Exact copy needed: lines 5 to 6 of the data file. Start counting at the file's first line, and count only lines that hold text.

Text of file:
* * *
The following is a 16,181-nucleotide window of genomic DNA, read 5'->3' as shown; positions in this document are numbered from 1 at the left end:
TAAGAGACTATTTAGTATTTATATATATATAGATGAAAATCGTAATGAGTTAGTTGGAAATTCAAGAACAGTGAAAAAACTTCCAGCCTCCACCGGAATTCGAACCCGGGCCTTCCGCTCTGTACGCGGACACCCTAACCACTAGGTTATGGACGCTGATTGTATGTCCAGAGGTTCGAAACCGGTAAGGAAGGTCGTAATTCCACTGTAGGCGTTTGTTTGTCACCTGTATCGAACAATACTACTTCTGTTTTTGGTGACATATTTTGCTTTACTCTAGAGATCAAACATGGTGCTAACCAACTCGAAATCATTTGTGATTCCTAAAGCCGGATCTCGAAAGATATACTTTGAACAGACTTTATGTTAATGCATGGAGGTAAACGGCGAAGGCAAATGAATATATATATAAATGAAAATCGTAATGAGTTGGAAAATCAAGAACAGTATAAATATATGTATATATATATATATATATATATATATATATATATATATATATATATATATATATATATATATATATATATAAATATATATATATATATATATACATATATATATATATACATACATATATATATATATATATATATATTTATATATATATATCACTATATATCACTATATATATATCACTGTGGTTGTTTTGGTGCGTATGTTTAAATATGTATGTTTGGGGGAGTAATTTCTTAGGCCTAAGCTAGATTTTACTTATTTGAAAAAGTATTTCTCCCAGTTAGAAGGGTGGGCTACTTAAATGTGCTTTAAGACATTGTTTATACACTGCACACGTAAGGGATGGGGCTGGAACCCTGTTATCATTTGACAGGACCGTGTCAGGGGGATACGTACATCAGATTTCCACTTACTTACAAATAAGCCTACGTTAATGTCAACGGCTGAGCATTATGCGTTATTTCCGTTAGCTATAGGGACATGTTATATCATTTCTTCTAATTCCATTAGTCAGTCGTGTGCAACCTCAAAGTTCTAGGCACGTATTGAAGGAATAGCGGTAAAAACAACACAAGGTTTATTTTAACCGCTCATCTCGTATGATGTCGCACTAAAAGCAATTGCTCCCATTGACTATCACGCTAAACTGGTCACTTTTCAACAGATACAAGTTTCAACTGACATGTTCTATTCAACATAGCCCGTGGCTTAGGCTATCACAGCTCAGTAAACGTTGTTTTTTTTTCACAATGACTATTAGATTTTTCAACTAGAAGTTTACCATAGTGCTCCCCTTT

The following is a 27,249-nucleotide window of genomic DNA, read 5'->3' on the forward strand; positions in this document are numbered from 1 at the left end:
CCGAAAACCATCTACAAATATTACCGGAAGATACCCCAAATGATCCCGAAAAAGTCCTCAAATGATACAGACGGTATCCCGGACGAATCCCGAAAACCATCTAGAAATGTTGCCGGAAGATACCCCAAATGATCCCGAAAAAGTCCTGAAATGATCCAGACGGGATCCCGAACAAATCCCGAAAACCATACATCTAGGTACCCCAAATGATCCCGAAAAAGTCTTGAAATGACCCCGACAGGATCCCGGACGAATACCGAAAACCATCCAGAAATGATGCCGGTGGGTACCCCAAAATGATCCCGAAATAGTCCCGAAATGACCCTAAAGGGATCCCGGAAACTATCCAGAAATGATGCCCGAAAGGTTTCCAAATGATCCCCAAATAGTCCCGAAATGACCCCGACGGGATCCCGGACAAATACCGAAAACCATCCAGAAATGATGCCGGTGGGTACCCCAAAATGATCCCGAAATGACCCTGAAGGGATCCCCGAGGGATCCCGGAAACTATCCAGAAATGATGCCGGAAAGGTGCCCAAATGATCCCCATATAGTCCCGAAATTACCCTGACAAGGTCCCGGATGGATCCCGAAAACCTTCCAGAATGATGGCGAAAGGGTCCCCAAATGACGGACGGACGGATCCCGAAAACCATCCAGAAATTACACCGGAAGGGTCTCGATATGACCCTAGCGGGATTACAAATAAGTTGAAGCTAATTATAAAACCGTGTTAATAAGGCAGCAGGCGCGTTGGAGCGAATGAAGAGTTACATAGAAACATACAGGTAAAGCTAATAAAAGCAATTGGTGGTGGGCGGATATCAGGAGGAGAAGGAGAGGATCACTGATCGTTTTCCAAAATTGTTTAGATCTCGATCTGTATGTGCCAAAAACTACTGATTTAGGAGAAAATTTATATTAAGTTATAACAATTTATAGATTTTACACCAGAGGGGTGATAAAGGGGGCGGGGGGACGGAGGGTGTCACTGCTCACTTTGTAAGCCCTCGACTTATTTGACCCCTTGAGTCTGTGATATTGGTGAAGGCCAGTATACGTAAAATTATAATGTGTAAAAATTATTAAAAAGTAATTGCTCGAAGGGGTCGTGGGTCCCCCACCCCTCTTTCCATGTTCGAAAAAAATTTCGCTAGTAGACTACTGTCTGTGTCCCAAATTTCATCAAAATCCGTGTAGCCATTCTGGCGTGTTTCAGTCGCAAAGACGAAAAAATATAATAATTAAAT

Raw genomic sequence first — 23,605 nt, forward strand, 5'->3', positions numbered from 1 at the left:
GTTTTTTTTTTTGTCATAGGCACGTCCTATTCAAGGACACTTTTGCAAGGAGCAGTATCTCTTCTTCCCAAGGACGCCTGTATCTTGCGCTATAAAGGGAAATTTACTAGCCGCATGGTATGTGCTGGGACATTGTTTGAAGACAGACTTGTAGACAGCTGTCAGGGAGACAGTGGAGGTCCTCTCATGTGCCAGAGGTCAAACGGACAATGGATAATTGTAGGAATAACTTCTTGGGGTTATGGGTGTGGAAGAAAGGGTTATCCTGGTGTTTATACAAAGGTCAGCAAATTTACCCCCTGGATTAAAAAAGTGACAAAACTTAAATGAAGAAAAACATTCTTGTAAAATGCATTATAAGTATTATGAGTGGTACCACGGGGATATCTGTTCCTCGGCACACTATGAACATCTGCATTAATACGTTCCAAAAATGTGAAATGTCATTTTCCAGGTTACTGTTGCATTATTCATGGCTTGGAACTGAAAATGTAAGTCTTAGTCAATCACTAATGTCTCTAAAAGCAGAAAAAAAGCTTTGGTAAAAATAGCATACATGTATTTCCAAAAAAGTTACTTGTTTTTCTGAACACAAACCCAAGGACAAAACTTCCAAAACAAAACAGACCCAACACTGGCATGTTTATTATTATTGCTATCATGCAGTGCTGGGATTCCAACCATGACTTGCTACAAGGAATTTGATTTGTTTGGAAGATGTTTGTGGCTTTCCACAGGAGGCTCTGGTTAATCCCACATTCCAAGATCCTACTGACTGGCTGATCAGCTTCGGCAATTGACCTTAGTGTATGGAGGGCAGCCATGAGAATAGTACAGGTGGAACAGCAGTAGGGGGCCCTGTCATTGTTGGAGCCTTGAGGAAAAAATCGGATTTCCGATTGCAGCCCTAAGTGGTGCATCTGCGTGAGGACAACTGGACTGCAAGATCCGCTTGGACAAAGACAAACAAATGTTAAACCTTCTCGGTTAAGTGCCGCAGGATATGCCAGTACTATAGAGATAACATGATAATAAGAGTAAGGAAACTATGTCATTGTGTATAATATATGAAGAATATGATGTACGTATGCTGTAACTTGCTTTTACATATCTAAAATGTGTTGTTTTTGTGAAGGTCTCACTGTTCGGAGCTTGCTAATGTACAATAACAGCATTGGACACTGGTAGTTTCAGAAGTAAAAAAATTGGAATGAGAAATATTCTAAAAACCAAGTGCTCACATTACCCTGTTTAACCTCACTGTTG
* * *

Raw genomic sequence first — 23,605 nt, forward strand, 5'->3', positions numbered from 1 at the left:
GTTTTTTTTTTTGTCATAGGCACGTCCTATTCAAGGACACTTTTGCAAGGAGCAGTATCTCTTCTTCCCAAGGACGCCTGTATCTTGCGCTATAAAGGGAAATTTACTAGCCGCATGGTATGTGCTGGGACATTGTTTGAAGACAGACTTGTAGACAGCTGTCAGGGAGACAGTGGAGGTCCTCTCATGTGCCAGAGGTCAAACGGACAATGGATAATTGTAGGAATAACTTCTTGGGGTTATGGGTGTGGAAGAAAGGGTTATCCTGGTGTTTATACAAAGGTCAGCAAATTTACCCCCTGGATTAAAAAAGTGACAAAACTTAAATGAAGAAAAACATTCTTGTAAAATGCATTATAAGTATTATGAGTGGTACCACGGGGATATCTGTTCCTCGGCACACTATGAACATCTGCATTAATACGTTCCAAAAATGTGAAATGTCATTTTCCAGGTTACTGTTGCATTATTCATGGCTTGGAACTGAAAATGTAAGTCTTAGTCAATCACTAATGTCTCTAAAAGCAGAAAAAAAGCTTTGGTAAAAATAGCATACATGTATTTCCAAAAAAGTTACTTGTTTTTCTGAACACAAACCCAAGGACAAAACTTCCAAAACAAAACAGACCCAACACTGGCATGTTTATTATTATTGCTATCATGCAGTGCTGGGATTCCAACCATGACTTGCTACAAGGAATTTGATTTGTTTGGAAGATGTTTGTGGCTTTCCACAGGAGGCTCTGGTTAATCCCACATTCCAAGATCCTACTGACTGGCTGATCAGCTTCGGCAATTGACCTTAGTGTATGGAGGGCAGCCATGAGAATAGTACAGGTGGAACAGCAGTAGGGGGCCCTGTCATTGTTGGAGCCTTGAGGAAAAAATCGGATTTCCGATTGCAGCCCTAAGTGGTGCATCTGCGTGAGGACAACTGGACTGCAAGATCCGCTTGGACAAAGACAAACAAATGTTAAACCTTCTCGGTTAAGTGCCGCAGGATATGCCAGTACTATAGAGATAACATGATAATAAGAGTAAGGAAACTATGTCATTGTGTATAATATATGAAGAATATGATGTACGTATGCTGTAACTTGCTTTTACATATCTAAAATGTGTTGTTTTTGTGAAGGTCTCACTGTTCGGAGCTTGCTAATGTACAATAACAGCATTGGACACTGGTAGTTTCAGAAGTAAAAAAATTGGAATGAGAAATATTCTAAAAACCAAGTGCTCACATTACCCTGTTTAACCTCACTGTTG